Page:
TCastleSceneCore.Cache property allows to load the scene contents through a shared cache. If you have multiple
TCastleScene loaded from the same URL, this is a sure way to speedup loading of them.
Testcase: examples/viewport_and_scenes/occlusion_culling, where I set up multiple buildings and creatures from the same glTF.
Alternative: You can actually achieve even more optimization (loading time, memory use) using TCastleTransformReference or (equivalent internally) just adding the same TCastleScene instance multiple times to the viewport. These techniques allow to really have one instance and just draw it multiple times — this is a much more powerful optimization, but also puts more constraints: all the referenced things must have the same animation, occlusion culling doesn’t work on them etc.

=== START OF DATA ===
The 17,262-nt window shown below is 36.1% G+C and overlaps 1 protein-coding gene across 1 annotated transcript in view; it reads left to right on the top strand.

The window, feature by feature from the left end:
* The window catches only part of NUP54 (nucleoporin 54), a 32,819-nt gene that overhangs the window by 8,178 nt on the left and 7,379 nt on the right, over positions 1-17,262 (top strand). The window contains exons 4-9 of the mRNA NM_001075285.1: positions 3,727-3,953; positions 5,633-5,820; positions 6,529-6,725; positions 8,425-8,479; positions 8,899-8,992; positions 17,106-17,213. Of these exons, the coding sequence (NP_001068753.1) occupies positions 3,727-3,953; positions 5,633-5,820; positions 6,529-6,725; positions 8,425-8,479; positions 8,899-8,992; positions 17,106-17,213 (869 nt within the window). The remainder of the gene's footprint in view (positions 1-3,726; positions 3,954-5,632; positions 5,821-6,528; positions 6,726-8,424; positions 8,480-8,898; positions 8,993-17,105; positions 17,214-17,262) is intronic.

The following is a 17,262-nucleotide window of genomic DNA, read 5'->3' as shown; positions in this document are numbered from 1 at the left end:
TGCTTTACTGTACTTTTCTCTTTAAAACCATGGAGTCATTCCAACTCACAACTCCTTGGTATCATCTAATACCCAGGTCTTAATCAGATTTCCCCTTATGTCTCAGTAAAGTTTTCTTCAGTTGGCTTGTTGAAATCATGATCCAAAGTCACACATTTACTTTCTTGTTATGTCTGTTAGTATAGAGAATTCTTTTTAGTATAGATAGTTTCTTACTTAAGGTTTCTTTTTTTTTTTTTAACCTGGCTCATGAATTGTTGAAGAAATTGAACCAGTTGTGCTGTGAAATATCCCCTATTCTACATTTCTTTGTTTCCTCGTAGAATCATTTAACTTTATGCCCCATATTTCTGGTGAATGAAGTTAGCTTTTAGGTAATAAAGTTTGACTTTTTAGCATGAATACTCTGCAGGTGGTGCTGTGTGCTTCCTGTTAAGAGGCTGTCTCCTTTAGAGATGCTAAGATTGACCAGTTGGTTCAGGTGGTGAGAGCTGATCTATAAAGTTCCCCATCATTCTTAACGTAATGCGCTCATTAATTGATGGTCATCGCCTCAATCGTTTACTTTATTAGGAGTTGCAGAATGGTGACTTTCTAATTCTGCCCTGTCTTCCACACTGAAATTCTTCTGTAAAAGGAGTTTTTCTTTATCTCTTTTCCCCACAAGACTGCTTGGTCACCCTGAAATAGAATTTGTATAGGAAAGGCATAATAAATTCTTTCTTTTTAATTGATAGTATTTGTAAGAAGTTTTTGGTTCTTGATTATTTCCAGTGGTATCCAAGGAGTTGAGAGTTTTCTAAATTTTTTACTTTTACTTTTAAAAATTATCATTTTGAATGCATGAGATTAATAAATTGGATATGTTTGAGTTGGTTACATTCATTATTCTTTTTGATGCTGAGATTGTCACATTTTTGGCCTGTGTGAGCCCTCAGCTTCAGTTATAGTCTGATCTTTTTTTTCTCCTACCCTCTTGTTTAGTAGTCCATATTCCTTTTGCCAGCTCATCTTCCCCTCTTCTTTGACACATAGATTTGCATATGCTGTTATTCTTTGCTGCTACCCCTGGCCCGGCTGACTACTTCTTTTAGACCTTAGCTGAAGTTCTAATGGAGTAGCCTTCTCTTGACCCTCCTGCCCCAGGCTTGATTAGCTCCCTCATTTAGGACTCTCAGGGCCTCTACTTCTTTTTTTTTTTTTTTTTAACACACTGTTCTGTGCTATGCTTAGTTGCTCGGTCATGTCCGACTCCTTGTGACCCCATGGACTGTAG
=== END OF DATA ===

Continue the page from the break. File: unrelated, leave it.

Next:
In contrast, using
TCastleSceneCore.Cache is much safer, it doesn’t really change how things work at all from the developer perspective. Each scene may be in a different state, play different animation etc. We just internally load them faster. And it is simpler to use, just toggle the
Cache checkbox and observe the speed boost.
Related: Do you want to measure the loading speed, e.g. to compare what do you gain by cache? See the advise about “profiling” in our manual. To cut the long story short, I advise to do
Profiler.Enabled := true in your initialization, and observe the report about what takes time at initialization in the log. For more about
TCastleProfiler, see the API docs.
How this cache works now, and what is the future: Right now, it works by internally storing the nodes graph in the cache, and instead of loading a file again — we can just do
TX3DNode.DeepCopy to clone the graph. This is nice, but actually in the future it could be even better: if we change how our animations work to do not modify the graph, then actually all cached scenes could just use one and the same graph. This is a possible future optimization.
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